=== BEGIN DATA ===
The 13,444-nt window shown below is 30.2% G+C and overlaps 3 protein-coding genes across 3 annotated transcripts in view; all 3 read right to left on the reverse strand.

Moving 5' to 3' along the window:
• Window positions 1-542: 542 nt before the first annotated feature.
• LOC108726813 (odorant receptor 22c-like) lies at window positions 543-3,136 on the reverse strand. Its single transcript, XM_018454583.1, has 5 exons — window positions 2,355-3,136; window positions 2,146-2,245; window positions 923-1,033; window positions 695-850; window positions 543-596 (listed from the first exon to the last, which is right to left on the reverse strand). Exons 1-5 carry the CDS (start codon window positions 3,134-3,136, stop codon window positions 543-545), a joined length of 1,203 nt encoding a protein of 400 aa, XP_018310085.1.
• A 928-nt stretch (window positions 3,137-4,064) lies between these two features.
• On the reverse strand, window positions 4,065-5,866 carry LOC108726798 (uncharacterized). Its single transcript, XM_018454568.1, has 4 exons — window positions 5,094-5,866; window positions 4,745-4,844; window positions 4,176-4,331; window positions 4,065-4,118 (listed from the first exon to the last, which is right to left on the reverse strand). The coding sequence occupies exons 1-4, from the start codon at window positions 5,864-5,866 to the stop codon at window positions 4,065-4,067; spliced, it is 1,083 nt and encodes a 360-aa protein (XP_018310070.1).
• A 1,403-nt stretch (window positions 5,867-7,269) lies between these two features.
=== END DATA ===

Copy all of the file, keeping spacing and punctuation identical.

The 13,444-nt window shown below is 30.2% G+C and overlaps 3 protein-coding genes across 3 annotated transcripts in view; all 3 read right to left on the reverse strand.

Moving 5' to 3' along the window:
• Window positions 1-542: 542 nt before the first annotated feature.
• LOC108726813 (odorant receptor 22c-like) lies at window positions 543-3,136 on the reverse strand. Its single transcript, XM_018454583.1, has 5 exons — window positions 2,355-3,136; window positions 2,146-2,245; window positions 923-1,033; window positions 695-850; window positions 543-596 (listed from the first exon to the last, which is right to left on the reverse strand). Exons 1-5 carry the CDS (start codon window positions 3,134-3,136, stop codon window positions 543-545), a joined length of 1,203 nt encoding a protein of 400 aa, XP_018310085.1.
• A 928-nt stretch (window positions 3,137-4,064) lies between these two features.
• On the reverse strand, window positions 4,065-5,866 carry LOC108726798 (uncharacterized). Its single transcript, XM_018454568.1, has 4 exons — window positions 5,094-5,866; window positions 4,745-4,844; window positions 4,176-4,331; window positions 4,065-4,118 (listed from the first exon to the last, which is right to left on the reverse strand). The coding sequence occupies exons 1-4, from the start codon at window positions 5,864-5,866 to the stop codon at window positions 4,065-4,067; spliced, it is 1,083 nt and encodes a 360-aa protein (XP_018310070.1).
• A 1,403-nt stretch (window positions 5,867-7,269) lies between these two features.